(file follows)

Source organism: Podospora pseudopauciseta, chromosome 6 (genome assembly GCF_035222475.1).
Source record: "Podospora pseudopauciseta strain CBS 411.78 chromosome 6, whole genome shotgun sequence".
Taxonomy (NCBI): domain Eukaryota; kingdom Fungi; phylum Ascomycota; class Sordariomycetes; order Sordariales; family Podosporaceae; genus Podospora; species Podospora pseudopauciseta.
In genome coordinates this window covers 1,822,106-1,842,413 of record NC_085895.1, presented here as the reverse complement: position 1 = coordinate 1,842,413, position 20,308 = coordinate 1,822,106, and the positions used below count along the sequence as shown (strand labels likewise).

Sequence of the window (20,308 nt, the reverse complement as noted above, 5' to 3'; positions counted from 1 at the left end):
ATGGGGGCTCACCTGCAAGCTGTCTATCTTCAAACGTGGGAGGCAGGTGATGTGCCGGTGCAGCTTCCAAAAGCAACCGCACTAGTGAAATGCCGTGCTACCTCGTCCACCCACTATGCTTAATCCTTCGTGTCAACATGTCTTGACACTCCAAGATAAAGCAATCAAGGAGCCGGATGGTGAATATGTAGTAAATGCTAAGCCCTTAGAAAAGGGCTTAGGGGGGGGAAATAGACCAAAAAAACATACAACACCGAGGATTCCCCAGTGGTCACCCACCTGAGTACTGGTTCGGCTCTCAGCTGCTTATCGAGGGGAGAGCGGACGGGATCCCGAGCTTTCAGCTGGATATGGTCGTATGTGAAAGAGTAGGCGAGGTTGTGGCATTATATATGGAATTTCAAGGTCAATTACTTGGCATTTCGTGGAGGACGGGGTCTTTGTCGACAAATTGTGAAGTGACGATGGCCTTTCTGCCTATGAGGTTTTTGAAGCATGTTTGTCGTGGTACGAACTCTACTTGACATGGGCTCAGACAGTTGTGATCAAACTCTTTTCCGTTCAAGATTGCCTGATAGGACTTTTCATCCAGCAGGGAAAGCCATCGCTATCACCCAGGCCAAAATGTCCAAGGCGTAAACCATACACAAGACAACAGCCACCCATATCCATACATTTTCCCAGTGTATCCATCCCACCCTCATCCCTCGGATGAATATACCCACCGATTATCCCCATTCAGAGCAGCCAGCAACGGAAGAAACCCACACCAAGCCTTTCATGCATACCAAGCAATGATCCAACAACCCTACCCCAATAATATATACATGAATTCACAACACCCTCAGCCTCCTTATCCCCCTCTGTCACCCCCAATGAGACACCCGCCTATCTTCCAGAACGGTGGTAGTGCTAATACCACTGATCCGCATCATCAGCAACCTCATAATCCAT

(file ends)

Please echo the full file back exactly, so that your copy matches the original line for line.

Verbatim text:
Source organism: Podospora pseudopauciseta, chromosome 6 (genome assembly GCF_035222475.1).
Source record: "Podospora pseudopauciseta strain CBS 411.78 chromosome 6, whole genome shotgun sequence".
Taxonomy (NCBI): domain Eukaryota; kingdom Fungi; phylum Ascomycota; class Sordariomycetes; order Sordariales; family Podosporaceae; genus Podospora; species Podospora pseudopauciseta.
In genome coordinates this window covers 1,822,106-1,842,413 of record NC_085895.1, presented here as the reverse complement: position 1 = coordinate 1,842,413, position 20,308 = coordinate 1,822,106, and the positions used below count along the sequence as shown (strand labels likewise).

Sequence of the window (20,308 nt, the reverse complement as noted above, 5' to 3'; positions counted from 1 at the left end):
ATGGGGGCTCACCTGCAAGCTGTCTATCTTCAAACGTGGGAGGCAGGTGATGTGCCGGTGCAGCTTCCAAAAGCAACCGCACTAGTGAAATGCCGTGCTACCTCGTCCACCCACTATGCTTAATCCTTCGTGTCAACATGTCTTGACACTCCAAGATAAAGCAATCAAGGAGCCGGATGGTGAATATGTAGTAAATGCTAAGCCCTTAGAAAAGGGCTTAGGGGGGGGAAATAGACCAAAAAAACATACAACACCGAGGATTCCCCAGTGGTCACCCACCTGAGTACTGGTTCGGCTCTCAGCTGCTTATCGAGGGGAGAGCGGACGGGATCCCGAGCTTTCAGCTGGATATGGTCGTATGTGAAAGAGTAGGCGAGGTTGTGGCATTATATATGGAATTTCAAGGTCAATTACTTGGCATTTCGTGGAGGACGGGGTCTTTGTCGACAAATTGTGAAGTGACGATGGCCTTTCTGCCTATGAGGTTTTTGAAGCATGTTTGTCGTGGTACGAACTCTACTTGACATGGGCTCAGACAGTTGTGATCAAACTCTTTTCCGTTCAAGATTGCCTGATAGGACTTTTCATCCAGCAGGGAAAGCCATCGCTATCACCCAGGCCAAAATGTCCAAGGCGTAAACCATACACAAGACAACAGCCACCCATATCCATACATTTTCCCAGTGTATCCATCCCACCCTCATCCCTCGGATGAATATACCCACCGATTATCCCCATTCAGAGCAGCCAGCAACGGAAGAAACCCACACCAAGCCTTTCATGCATACCAAGCAATGATCCAACAACCCTACCCCAATAATATATACATGAATTCACAACACCCTCAGCCTCCTTATCCCCCTCTGTCACCCCCAATGAGACACCCGCCTATCTTCCAGAACGGTGGTAGTGCTAATACCACTGATCCGCATCATCAGCAACCTCATAATCCAT